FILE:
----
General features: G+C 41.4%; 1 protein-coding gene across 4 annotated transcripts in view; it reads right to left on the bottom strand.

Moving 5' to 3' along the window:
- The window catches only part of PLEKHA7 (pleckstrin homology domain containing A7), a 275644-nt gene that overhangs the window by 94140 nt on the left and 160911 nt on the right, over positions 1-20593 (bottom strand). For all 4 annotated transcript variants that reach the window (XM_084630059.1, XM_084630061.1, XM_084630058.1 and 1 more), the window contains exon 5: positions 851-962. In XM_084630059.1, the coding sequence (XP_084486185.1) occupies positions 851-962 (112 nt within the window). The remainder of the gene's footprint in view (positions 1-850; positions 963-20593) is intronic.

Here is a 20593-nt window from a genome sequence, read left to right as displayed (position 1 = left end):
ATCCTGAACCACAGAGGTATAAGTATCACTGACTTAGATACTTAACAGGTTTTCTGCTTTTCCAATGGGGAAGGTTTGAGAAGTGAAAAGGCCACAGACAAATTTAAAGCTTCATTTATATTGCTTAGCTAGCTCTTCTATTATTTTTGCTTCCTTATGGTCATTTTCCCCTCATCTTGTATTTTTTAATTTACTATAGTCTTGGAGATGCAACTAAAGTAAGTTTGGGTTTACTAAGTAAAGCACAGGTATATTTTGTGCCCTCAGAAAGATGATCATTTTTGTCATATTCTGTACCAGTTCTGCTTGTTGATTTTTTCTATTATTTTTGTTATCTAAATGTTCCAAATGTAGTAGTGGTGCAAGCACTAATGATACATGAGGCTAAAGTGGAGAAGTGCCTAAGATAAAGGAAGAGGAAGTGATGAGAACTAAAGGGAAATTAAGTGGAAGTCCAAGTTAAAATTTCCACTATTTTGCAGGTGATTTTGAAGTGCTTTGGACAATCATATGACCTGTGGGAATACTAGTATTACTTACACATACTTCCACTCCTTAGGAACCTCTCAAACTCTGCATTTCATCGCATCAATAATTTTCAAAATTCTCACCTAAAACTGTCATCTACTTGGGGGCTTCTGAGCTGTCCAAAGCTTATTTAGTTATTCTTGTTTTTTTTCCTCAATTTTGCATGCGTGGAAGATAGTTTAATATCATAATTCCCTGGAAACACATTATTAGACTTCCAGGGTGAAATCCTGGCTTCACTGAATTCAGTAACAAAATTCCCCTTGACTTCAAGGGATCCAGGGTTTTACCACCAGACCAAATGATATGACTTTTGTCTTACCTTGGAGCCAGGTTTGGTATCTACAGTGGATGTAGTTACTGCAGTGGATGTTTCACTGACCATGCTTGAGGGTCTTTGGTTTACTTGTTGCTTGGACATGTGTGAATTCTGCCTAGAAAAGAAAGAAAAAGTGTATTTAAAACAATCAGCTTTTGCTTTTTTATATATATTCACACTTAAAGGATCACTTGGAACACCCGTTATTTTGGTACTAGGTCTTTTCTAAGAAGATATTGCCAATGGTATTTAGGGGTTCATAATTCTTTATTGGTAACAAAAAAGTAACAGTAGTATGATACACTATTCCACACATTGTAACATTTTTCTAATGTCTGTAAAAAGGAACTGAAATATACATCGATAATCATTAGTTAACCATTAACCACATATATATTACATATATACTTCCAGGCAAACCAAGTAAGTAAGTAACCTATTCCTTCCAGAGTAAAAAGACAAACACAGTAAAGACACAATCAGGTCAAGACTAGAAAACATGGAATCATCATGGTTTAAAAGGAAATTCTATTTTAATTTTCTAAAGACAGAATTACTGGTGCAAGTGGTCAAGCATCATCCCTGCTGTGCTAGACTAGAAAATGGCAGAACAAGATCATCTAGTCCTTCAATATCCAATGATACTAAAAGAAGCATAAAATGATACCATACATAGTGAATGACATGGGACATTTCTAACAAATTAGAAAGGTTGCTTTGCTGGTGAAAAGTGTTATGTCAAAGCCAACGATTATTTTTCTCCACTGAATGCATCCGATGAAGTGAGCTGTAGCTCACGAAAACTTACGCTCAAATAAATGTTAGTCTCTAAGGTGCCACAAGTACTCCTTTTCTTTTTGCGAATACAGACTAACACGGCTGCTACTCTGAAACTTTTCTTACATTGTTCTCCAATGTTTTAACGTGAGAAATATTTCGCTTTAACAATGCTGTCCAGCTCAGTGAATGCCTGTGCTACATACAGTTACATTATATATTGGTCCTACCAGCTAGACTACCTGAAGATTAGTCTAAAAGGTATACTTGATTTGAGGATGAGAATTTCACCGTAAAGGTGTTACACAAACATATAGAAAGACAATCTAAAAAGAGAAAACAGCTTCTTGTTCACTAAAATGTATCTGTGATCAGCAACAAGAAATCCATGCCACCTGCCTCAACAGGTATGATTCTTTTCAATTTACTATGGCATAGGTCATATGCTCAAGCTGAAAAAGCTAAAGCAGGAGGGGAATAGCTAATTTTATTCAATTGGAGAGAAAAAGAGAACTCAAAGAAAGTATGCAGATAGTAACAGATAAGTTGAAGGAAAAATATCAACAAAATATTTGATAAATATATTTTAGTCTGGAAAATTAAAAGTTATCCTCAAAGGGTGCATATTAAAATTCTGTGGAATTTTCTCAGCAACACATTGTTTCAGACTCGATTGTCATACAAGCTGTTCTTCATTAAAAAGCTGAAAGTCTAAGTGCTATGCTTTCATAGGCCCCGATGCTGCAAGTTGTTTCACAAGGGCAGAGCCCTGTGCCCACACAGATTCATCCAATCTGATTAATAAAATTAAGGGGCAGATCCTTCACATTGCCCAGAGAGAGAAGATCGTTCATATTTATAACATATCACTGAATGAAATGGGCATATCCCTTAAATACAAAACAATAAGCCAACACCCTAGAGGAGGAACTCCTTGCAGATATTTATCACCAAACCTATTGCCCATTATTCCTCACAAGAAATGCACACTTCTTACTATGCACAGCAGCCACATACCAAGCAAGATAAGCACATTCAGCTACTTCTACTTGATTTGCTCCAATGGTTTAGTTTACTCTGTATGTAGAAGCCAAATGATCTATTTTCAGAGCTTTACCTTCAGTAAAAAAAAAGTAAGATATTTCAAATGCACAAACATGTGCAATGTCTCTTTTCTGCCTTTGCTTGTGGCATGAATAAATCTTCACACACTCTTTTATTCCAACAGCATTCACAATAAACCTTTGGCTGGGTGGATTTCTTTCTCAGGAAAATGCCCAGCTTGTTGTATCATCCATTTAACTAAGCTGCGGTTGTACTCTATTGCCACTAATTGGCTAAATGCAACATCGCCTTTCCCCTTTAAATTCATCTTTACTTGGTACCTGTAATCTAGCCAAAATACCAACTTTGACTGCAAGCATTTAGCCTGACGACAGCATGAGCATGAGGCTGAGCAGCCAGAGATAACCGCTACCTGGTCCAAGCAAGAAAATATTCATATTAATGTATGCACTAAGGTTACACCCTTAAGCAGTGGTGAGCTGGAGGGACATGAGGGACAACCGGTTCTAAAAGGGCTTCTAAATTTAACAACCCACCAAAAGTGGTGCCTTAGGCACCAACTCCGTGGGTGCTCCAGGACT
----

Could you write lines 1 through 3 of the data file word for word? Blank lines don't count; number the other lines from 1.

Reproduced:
General features: G+C 41.4%; 1 protein-coding gene across 4 annotated transcripts in view; it reads right to left on the bottom strand.

Moving 5' to 3' along the window:
- The window catches only part of PLEKHA7 (pleckstrin homology domain containing A7), a 275644-nt gene that overhangs the window by 94140 nt on the left and 160911 nt on the right, over positions 1-20593 (bottom strand). For all 4 annotated transcript variants that reach the window (XM_084630059.1, XM_084630061.1, XM_084630058.1 and 1 more), the window contains exon 5: positions 851-962. In XM_084630059.1, the coding sequence (XP_084486185.1) occupies positions 851-962 (112 nt within the window). The remainder of the gene's footprint in view (positions 1-850; positions 963-20593) is intronic.